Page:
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Sunday Readings for Apr. 17, 2011 (Palm)
By Fr. Orlando Sapuay, M.S.
On this day in the life of Jesus, it is the beginning of the week in which Passover will be celebrated in Jerusalem. Passover is one of the festivals in which all of Israel are expected to make a pilgrimage to the Temple in Jerusalem. Passover is still celebrated by Jews to this day. Celebrated in synagogues, and most particularly in homes, where their salvation from slavery in Egypt is remembered.
And then as now, remembering that the journey from oppression to freedom, from corruption to purity, from unjust violence to just non-violence, has not been completed. And when the Messiah comes, finally the will of God will be done on earth as it is in heaven. But on this day in Jesus' life, this is the year, right now, right here in Jerusalem. At least that is what the crowd thinks. Listen to their shouts:
Hosanna to the Son of David!
Blessed is the One who comes in the name of the Lord!
Hosanna in the highest heaven!
Now Jerusalem is not a large city. And what the authors of the Bible take for granted and fail to mention is that while Jesus is parading in on a donkey through one of the back gates, on the other side of the city Pilate is parading in on a war horse accompanied by a squadron or two of battle-hardened Roman soldiers. You can bet that he too is being acclaimed by a crowd. There'd be hell to pay if he wasn't. Jesus on a donkey, Pilate on a war horse.
The Bible doesn't tell us about that parade or what they shouted, but you can bet it wasn't, "Blessed is the one who comes in the name of the Lord." That would be treason. And treason was punishable by? You guessed it, by torture followed by execution on a cross.
The Gospels are not just reporting facts. For example, John wants only one thing for his intended readers: “Now Jesus did many other signs in the presence of his disciples, which are not written in this book. But these are written so that you may come to believe that Jesus is the Messiah, the Son of God, and that through believing you may have life in his name” (John 20:30-31).
John wants YOU to believe. An not just "believe," as in, "have an opinion about," But "believe into," become bonded with Jesus, become his disciple, become a loyal, trusting and trustworthy follower of Jesus. And not just that even. John wants YOU to have the life that is in Jesus. (John 15, "I am the vine, you are the branches," is a beautiful expression of what John wants for you.)
Jesus became one like us down to the darkest details of our life – suffering and death – to shed light to us so we may share the fullness of His life.
We need to be aware that the "trial" is not a modern day trial where evidence is entered and guilt or innocence is determined. A low class person like Jesus would not be brought before a higher-class person like the Chief Priest or Pilate unless it was presumed they were guilty. The purpose of the trial is to determine the punishment - and punishment is always about re-asserting the honour / power of the elites by degrading / humiliating / shaming the accused.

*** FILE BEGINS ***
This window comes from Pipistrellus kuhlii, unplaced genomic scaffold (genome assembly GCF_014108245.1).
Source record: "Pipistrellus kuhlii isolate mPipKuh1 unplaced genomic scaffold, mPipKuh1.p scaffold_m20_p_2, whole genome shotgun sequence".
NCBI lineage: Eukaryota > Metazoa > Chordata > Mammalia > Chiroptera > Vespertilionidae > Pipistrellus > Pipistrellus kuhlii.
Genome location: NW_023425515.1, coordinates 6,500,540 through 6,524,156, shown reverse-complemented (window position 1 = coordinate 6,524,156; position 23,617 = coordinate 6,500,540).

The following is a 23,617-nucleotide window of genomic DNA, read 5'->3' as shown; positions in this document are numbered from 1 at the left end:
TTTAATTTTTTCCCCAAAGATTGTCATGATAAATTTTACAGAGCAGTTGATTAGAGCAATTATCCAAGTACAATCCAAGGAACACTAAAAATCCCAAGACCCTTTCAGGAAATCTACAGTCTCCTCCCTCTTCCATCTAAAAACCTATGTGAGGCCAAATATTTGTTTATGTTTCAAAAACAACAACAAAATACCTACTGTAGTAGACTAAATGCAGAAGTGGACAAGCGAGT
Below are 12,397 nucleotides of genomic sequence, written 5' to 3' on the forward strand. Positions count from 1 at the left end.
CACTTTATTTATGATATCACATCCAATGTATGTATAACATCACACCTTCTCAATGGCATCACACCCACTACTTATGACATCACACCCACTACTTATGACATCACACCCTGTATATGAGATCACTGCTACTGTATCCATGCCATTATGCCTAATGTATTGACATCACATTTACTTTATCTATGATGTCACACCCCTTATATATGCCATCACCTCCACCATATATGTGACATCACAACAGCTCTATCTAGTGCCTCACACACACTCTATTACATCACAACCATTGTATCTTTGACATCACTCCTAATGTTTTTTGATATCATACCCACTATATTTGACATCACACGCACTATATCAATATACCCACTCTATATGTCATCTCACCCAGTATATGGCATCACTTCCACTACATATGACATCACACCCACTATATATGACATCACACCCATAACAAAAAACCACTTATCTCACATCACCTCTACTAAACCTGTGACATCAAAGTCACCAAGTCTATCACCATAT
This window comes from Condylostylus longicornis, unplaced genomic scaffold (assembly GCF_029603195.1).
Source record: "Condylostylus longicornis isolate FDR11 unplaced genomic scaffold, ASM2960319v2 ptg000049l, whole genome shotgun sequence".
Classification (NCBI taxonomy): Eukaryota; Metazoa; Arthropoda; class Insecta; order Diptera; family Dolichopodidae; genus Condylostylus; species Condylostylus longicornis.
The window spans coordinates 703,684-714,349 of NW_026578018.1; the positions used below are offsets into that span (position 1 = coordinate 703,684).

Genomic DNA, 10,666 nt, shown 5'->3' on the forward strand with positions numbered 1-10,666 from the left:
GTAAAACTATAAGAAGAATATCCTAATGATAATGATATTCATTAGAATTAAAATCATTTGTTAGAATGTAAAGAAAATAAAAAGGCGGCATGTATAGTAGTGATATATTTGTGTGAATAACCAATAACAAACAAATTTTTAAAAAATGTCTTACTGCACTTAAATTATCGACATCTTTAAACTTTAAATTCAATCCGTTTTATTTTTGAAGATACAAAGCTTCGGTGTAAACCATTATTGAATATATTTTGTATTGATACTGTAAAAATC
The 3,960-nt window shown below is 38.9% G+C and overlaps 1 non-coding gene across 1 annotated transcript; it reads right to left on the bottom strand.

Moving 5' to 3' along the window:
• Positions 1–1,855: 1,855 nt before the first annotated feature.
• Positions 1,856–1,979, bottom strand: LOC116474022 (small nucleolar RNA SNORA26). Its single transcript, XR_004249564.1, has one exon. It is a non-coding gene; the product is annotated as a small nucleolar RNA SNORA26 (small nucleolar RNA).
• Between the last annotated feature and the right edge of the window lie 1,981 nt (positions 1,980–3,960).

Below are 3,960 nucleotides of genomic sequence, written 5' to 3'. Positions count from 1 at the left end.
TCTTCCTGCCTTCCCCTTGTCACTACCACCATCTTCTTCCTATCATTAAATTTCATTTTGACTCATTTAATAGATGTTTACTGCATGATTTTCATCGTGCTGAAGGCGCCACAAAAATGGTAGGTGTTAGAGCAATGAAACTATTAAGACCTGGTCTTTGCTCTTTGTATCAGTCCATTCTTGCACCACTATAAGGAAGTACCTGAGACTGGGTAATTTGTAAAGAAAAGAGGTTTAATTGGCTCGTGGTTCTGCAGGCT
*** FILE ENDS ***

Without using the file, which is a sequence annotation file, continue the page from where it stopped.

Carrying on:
The mocking of Jesus, stripping him, spitting on him, whipping, and executing him by hanging him naked on a cross to die of suffocation - usually a 2 or 3 day ordeal - are all intended not simply to kill Jesus. This brutal public humiliation and degradation is also intended to kill the Jesus' movement by publically discrediting him in the eyes of the merely curious, and making an example of him to his committed followers - "This is what we'll do to you too!"
On the cross, after declaring that “it is finished,” Jesus bows his head and hands over his Spirit. Notice the sequence of the actions: first the head is bowed, then the Spirit is handed over. Normally when a person dies, they breathe their last, and then their head bows. This reversal suggests, not simply that Jesus is tired and near death, but rather that this is the action of a King giving his royal approval - this is a regal acknowledgement. To outsiders, a battered and broken Jesus could no longer hold his head up and died in humiliation and defeat. But to those who believe into him, a true Son of God has completed his great work, and with a royal nod (and maybe a mischievous wink?) has passed on his Spirit so that we too might have life - the life that was in Jesus.
Do we have a clear goal in life? Without a clear goal in life, we will always be distracted and spend our energy on secondary things. “keep our eye on the prize,” Martin Luther King said to his people. What is our prize? It is the divine life, the eternal life, the life with and in God. Jesus proclaimed to us that goal, that heavenly prize. To Nicodemus, He said: “This is how God so loved the world: He gave His son so that everyone who believes in Him may not perish but may have eternal life” (John 3: 16)
It is not easy to keep our eyes fixed on the eternal life, especially not in a world that keeps telling us that there are more immediate and urgent things on which to focus. How then do we keep our goal clear, how then do we fix our eyes on the prize? By the discipline of prayer; the discipline that helps us to bring back again and again to the center of our life. We will always remain distracted, constantly busy with urgent demands, but when there is a time and space set apart to return to our God who offers us eternal life, we can gradually come to realize that the many things we have to do, to say, or to think no longer distract us but are, instead all leading us to our goal.